Why ‘i’ is not capitalized

Conventions of naming:

You’ll notice that anytime i write in the first person or refer to myself, it is a lowercase ‘i’ and not the normal ‘I’ that everyone (in English speaking countries, at least) is accustomed to—unless, of course, the word starts a sentence, in which case i adhere to the standard orthography.

Why do i do this? Originally, it stemmed from not indulging in the English culture of putting the self above others in writing; no other Latin-based language capitalizes self pronouns, interestingly enough.

At the same time, because of, i guess, a form of vanity, it was an aesthetic choice: i preferred the way lowercase “macario james” looked. Same goes for “macario.james,” a convention paying homage to my computer programming background; the use of the ‘.’ representing concatentation (PHP uses the period, other languages use the ‘+’ sign). The concatentation of “macario” and “james” speaks to my multi-faceted heritage: i am, for all intents and (convenience) purposes, predominately of Black and Filipino heritage. A more thorough genealogical breakdown is forthcoming in my book but you’re not Black (no set date).

Paralleling this choice was the introduction to the writings of bell hooks (neé Gloria Watson) several years ago. Hooks didn’t capitalize her name, and i was curious as to why she didn’t (reason being, she wanted the focus to be about the “substance of books, not who I am”).

Serendipitously, i discovered Ms. hooks wasn’t the only writer to conform to non-conformity: i stumbled upon writer danah boyd while reading the NY Times and loved her explanation of the decapitalization of her name. Surprisingly, or maybe not, she shares some of the same practices and sentiments as myself. We both subscribe to conventions at the beginning of sentences, but use our lowercase names everywhere else. It’s remarkable, refreshing and reassuring to experience affirmation (even if remotely) from those in the same field.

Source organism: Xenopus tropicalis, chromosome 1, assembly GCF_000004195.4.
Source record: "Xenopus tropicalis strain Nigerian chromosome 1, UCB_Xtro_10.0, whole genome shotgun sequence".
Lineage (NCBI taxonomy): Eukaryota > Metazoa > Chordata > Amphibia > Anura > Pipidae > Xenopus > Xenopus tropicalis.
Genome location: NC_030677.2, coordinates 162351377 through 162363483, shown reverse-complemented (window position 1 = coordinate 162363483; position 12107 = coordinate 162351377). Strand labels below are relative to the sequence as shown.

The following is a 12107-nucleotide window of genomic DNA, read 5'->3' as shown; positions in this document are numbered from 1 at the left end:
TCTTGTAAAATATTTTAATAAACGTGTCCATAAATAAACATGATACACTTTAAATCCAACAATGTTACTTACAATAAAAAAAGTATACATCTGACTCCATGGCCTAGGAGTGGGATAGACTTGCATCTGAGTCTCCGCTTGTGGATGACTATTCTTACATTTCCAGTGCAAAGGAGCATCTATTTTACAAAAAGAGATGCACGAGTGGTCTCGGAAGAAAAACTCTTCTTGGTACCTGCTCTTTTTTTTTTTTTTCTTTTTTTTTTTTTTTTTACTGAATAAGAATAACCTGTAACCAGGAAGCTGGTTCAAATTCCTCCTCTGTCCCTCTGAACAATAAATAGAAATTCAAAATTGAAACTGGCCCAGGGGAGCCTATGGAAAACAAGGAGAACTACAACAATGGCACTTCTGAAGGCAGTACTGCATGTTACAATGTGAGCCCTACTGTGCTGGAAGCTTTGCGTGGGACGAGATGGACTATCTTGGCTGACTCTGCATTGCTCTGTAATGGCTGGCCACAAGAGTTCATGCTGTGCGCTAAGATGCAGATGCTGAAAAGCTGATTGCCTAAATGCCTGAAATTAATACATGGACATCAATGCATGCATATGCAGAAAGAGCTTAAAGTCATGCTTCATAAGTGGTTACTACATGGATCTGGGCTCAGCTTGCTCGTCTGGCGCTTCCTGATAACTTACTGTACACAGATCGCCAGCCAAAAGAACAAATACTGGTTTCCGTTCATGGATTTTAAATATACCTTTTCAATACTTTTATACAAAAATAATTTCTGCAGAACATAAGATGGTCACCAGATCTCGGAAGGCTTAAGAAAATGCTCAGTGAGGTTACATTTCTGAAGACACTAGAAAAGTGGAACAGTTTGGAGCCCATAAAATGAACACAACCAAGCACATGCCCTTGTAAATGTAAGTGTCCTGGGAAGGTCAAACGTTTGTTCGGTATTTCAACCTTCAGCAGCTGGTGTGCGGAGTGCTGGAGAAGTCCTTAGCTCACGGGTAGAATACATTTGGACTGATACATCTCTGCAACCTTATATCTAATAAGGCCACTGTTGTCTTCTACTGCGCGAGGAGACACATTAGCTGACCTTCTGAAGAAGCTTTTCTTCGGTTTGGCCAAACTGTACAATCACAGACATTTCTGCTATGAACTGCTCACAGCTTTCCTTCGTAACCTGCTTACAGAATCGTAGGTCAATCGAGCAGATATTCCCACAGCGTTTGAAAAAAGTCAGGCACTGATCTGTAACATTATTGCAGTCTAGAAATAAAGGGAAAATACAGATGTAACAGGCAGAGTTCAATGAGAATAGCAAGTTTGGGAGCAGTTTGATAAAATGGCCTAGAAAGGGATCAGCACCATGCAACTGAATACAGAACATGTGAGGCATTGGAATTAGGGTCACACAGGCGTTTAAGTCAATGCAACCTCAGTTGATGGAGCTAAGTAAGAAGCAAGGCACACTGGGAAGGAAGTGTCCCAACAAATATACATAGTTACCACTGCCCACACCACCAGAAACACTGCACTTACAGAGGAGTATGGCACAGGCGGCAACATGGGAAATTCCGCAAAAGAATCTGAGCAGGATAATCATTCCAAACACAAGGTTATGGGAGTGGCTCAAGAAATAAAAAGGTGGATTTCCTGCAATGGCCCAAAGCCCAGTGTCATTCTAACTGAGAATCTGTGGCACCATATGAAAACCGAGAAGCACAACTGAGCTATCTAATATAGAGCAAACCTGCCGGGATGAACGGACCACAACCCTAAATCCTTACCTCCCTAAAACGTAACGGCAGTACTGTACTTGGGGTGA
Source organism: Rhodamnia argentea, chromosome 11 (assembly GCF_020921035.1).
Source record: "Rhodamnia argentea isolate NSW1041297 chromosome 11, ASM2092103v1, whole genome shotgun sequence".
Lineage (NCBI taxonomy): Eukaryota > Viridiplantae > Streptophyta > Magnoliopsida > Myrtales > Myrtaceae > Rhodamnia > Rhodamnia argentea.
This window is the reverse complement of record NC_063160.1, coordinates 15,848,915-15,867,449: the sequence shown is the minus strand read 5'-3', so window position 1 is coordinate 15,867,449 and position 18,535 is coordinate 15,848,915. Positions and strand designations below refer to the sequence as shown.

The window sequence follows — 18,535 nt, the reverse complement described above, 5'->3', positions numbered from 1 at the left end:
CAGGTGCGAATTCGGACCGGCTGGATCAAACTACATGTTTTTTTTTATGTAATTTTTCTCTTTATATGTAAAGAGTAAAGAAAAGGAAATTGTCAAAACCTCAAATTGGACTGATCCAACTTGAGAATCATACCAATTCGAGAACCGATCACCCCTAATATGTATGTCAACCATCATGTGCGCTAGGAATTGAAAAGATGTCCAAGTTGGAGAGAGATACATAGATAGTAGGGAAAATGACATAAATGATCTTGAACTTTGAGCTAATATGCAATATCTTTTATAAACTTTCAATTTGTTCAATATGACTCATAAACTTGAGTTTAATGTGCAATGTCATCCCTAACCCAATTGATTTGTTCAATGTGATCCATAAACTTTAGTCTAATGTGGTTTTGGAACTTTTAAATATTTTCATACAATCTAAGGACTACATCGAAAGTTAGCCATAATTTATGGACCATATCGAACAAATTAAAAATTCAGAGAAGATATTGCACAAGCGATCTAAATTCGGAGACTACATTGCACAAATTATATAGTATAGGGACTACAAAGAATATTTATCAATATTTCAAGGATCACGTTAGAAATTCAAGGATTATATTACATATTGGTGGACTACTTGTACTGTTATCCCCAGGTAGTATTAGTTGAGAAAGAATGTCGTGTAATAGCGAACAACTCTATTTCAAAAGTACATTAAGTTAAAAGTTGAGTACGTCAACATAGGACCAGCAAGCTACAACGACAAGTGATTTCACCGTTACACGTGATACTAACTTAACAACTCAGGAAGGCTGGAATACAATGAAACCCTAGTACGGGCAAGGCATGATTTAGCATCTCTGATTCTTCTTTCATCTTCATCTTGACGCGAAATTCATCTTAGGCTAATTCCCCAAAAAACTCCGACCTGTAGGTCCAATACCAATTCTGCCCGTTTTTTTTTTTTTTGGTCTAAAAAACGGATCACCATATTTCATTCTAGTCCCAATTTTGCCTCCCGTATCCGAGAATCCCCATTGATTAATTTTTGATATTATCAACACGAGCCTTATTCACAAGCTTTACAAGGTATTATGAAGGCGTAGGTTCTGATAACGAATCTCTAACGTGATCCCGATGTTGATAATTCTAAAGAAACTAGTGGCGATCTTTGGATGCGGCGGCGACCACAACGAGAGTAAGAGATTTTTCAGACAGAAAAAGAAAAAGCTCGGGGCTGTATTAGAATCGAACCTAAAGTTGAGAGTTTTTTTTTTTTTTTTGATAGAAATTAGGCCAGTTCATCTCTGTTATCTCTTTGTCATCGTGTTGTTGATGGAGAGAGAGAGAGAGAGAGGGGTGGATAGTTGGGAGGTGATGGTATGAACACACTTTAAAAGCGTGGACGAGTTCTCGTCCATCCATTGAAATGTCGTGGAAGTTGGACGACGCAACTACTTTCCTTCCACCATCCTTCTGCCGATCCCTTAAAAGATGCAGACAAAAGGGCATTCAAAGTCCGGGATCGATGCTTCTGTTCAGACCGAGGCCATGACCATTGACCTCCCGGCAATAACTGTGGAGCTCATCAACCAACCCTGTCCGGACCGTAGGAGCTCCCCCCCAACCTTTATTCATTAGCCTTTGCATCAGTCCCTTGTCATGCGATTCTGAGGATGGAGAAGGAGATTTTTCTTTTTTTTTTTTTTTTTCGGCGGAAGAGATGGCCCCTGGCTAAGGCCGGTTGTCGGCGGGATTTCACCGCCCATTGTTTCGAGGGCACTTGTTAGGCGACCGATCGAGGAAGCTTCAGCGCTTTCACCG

Apparently, the counter-(English)-culture act of decapitalization of one’s (pen)name has ruffled some feathers; there is an outrage, a total rejection, a supposition that it is a “discourtesy” to naming etiquette. With that said, i applaud wolfangel’s respect for a person’s naming preference, in both written and spoken forms. If we can allow a person to alter the pronunciation of their name, apologizing for any errors we make, why can’t we respect the written version? It’s a reasonable idea, as wolfangel admits.

With all told, the decapitalization is an adherence to individualized preference, with maintaining my own voice. It’s the inherent love of self.

Originally posted on one of my old personal blogs, 2010 Apr 22.

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